(CBS/AP) LAS VEGAS - A Nevada woman accused of stabbing her 6-year-old daughter to death with scissors told police she has been taking a weight-loss product, had trouble sleeping for several days and felt an "evil" presence before the attack.
"Did I kill my daughter? Is she dead?'" Danielle Yvonne Slaughter asked police after police found her on Sunday, naked, bloody and running barefoot through Las Vegas, according to court documents released Tuesday.
The frenzied 27-year-old woman was hospitalized after she told police that the blood on her hands was from the "lamb of God." Police later found 6-year-old Kyla Franks dead at their home.
In a Monday police interview, Slaughter told investigators she had trouble sleeping since she started taking the weight-loss product Hydroxycut four days earlier. She also added that she had been feeling "an evil presence" for several days. She said she slept just one hour Saturday night.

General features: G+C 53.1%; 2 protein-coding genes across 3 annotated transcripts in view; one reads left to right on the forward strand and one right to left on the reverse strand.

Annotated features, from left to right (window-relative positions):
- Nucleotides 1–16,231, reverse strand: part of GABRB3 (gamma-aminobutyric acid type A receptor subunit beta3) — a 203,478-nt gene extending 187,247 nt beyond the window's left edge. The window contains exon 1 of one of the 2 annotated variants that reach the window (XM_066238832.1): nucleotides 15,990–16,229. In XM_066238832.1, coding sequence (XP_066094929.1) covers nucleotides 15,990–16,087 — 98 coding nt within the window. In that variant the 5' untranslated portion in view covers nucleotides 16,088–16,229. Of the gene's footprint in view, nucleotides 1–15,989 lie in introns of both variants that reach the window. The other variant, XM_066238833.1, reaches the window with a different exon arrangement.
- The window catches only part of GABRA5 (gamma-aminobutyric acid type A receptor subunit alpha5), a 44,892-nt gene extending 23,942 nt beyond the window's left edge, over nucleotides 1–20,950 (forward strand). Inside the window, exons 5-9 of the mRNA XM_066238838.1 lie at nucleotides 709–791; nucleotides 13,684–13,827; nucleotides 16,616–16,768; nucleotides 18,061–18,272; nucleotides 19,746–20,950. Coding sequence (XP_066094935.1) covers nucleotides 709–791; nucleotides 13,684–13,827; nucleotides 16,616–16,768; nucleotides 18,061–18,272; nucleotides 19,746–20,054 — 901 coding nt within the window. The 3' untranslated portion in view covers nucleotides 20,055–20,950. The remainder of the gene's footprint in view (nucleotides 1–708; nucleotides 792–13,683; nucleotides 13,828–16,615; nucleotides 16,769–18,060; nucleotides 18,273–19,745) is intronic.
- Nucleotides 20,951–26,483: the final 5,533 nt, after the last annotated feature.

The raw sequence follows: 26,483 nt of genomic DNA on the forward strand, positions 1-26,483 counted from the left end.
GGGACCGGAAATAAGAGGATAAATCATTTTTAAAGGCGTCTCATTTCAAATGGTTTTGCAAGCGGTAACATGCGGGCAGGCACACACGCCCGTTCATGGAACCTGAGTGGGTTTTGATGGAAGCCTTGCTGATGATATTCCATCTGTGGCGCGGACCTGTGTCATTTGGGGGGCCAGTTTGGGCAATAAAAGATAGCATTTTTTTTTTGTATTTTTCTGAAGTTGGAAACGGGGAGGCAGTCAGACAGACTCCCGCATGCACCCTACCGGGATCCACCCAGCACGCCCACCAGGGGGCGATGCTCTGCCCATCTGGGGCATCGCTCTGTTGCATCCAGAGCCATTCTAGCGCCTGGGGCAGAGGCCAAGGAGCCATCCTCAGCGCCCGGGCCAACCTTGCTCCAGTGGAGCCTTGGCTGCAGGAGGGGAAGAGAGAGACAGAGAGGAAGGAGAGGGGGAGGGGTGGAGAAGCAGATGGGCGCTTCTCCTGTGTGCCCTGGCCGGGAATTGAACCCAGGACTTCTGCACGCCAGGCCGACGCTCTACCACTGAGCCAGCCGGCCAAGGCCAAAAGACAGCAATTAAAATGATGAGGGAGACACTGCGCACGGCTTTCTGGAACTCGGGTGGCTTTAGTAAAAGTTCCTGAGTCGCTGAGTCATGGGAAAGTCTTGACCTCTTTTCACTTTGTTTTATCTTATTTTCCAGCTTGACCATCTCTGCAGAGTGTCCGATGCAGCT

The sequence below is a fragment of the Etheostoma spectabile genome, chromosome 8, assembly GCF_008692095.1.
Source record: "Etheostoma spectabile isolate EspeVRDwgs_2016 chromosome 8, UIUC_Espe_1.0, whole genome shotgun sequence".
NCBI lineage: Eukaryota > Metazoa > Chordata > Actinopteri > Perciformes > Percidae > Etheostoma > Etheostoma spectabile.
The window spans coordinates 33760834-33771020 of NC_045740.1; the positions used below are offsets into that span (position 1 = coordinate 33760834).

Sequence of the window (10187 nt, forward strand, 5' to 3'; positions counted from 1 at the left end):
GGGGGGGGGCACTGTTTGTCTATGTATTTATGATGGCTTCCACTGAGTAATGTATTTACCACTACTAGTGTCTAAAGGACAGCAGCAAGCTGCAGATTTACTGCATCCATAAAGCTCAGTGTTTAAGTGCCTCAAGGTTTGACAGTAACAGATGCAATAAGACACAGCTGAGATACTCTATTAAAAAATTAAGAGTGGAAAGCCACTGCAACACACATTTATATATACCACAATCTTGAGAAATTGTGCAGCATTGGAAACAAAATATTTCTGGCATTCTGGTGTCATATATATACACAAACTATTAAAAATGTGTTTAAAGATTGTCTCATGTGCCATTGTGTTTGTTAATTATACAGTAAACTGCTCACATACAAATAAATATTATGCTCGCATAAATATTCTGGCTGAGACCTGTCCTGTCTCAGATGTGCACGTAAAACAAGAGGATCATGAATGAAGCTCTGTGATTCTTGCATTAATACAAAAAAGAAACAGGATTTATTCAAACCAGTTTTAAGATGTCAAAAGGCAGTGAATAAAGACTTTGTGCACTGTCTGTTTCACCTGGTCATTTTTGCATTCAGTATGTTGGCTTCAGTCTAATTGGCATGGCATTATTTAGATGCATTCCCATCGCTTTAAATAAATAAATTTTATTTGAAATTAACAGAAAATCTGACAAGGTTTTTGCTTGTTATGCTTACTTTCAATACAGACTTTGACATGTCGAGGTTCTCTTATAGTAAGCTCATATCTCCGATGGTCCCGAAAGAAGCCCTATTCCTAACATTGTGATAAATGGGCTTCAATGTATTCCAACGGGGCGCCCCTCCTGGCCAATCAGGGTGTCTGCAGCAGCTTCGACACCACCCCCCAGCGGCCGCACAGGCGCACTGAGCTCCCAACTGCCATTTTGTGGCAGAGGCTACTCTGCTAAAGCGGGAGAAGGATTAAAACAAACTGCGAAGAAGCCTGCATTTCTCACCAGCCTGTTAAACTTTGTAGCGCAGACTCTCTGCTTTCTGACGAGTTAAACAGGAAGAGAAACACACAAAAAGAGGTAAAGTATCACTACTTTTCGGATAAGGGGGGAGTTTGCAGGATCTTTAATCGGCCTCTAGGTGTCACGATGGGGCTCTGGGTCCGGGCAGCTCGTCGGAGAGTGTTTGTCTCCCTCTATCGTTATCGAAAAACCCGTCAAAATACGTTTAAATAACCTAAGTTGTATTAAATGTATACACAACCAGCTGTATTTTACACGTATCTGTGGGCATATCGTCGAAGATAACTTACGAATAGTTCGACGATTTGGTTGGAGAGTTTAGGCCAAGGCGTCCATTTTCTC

Slaughter told police she and her daughter were sitting on the bed when the girl spoke in "evil words," laughed "in an evil voice" and clawed and kicked at her. The mother said she picked up scissors and struck the child several times.
Homicide Lt. Ray Steiber said police believe the mother was sleep-deprived and may have been affected by the weight-loss product she had been taking.
On Wednesday, Slaughter refused to leave her jail bed at the Clark County jail for her first court appearance.
Las Vegas Justice of the Peace Joe M. Bonaventure reset Slaughter's arraignment on a murder with a weapon charge for Friday, telling a jail supervisor by closed-circuit video that he wants Slaughter brought forcibly to court if necessary.
Meanwhile, Deputy Public Defender Andrea Luem told the judge she was worried about Slaughter's mental condition and that she hoped to obtain a psychological evaluation.
"My concern is whether she's able to understand the charges," Luem said.
It was not immediately known whether federal officials have received complaints linking Hydroxycut to confusion or delusions. A U.S. Food and Drug Administration spokeswoman, Siobhan DeLancey, said the product was recalled in 2009 due to complaints about liver damage.